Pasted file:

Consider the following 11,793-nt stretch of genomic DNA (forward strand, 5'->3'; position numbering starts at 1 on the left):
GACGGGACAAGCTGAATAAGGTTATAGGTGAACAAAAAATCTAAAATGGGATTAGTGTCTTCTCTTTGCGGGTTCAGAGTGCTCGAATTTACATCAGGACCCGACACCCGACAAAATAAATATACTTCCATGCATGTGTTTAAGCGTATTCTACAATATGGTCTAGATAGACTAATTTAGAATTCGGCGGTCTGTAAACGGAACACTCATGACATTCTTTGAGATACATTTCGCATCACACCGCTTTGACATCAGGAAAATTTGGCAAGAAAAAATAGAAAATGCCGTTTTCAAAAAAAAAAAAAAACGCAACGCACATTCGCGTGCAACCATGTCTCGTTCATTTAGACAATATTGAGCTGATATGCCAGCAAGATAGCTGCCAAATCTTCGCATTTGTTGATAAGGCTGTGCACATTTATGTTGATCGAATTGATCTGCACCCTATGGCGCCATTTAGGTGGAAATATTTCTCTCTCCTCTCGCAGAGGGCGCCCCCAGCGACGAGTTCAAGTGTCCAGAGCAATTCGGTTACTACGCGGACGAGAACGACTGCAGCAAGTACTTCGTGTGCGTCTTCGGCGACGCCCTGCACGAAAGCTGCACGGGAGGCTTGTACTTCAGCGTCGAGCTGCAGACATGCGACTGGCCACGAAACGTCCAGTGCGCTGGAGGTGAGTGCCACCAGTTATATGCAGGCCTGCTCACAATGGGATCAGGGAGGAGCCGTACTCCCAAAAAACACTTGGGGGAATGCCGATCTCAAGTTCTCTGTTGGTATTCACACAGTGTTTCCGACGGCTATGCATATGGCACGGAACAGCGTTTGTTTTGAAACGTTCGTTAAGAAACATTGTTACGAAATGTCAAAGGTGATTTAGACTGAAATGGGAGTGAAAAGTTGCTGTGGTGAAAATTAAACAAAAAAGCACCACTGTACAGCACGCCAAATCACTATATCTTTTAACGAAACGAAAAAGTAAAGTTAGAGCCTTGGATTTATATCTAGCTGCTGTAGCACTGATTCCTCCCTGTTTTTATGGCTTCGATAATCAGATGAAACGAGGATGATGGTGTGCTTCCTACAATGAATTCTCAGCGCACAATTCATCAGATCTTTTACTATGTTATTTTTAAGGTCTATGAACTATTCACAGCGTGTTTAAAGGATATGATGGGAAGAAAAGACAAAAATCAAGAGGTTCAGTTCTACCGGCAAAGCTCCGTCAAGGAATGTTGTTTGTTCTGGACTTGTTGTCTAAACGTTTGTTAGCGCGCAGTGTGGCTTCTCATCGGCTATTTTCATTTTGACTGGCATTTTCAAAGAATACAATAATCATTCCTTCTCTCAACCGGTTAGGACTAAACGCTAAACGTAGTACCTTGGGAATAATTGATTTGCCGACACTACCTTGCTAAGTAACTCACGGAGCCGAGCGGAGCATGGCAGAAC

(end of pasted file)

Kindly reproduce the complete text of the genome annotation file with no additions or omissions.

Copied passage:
Consider the following 11,793-nt stretch of genomic DNA (forward strand, 5'->3'; position numbering starts at 1 on the left):
GACGGGACAAGCTGAATAAGGTTATAGGTGAACAAAAAATCTAAAATGGGATTAGTGTCTTCTCTTTGCGGGTTCAGAGTGCTCGAATTTACATCAGGACCCGACACCCGACAAAATAAATATACTTCCATGCATGTGTTTAAGCGTATTCTACAATATGGTCTAGATAGACTAATTTAGAATTCGGCGGTCTGTAAACGGAACACTCATGACATTCTTTGAGATACATTTCGCATCACACCGCTTTGACATCAGGAAAATTTGGCAAGAAAAAATAGAAAATGCCGTTTTCAAAAAAAAAAAAAAACGCAACGCACATTCGCGTGCAACCATGTCTCGTTCATTTAGACAATATTGAGCTGATATGCCAGCAAGATAGCTGCCAAATCTTCGCATTTGTTGATAAGGCTGTGCACATTTATGTTGATCGAATTGATCTGCACCCTATGGCGCCATTTAGGTGGAAATATTTCTCTCTCCTCTCGCAGAGGGCGCCCCCAGCGACGAGTTCAAGTGTCCAGAGCAATTCGGTTACTACGCGGACGAGAACGACTGCAGCAAGTACTTCGTGTGCGTCTTCGGCGACGCCCTGCACGAAAGCTGCACGGGAGGCTTGTACTTCAGCGTCGAGCTGCAGACATGCGACTGGCCACGAAACGTCCAGTGCGCTGGAGGTGAGTGCCACCAGTTATATGCAGGCCTGCTCACAATGGGATCAGGGAGGAGCCGTACTCCCAAAAAACACTTGGGGGAATGCCGATCTCAAGTTCTCTGTTGGTATTCACACAGTGTTTCCGACGGCTATGCATATGGCACGGAACAGCGTTTGTTTTGAAACGTTCGTTAAGAAACATTGTTACGAAATGTCAAAGGTGATTTAGACTGAAATGGGAGTGAAAAGTTGCTGTGGTGAAAATTAAACAAAAAAGCACCACTGTACAGCACGCCAAATCACTATATCTTTTAACGAAACGAAAAAGTAAAGTTAGAGCCTTGGATTTATATCTAGCTGCTGTAGCACTGATTCCTCCCTGTTTTTATGGCTTCGATAATCAGATGAAACGAGGATGATGGTGTGCTTCCTACAATGAATTCTCAGCGCACAATTCATCAGATCTTTTACTATGTTATTTTTAAGGTCTATGAACTATTCACAGCGTGTTTAAAGGATATGATGGGAAGAAAAGACAAAAATCAAGAGGTTCAGTTCTACCGGCAAAGCTCCGTCAAGGAATGTTGTTTGTTCTGGACTTGTTGTCTAAACGTTTGTTAGCGCGCAGTGTGGCTTCTCATCGGCTATTTTCATTTTGACTGGCATTTTCAAAGAATACAATAATCATTCCTTCTCTCAACCGGTTAGGACTAAACGCTAAACGTAGTACCTTGGGAATAATTGATTTGCCGACACTACCTTGCTAAGTAACTCACGGAGCCGAGCGGAGCATGGCAGAAC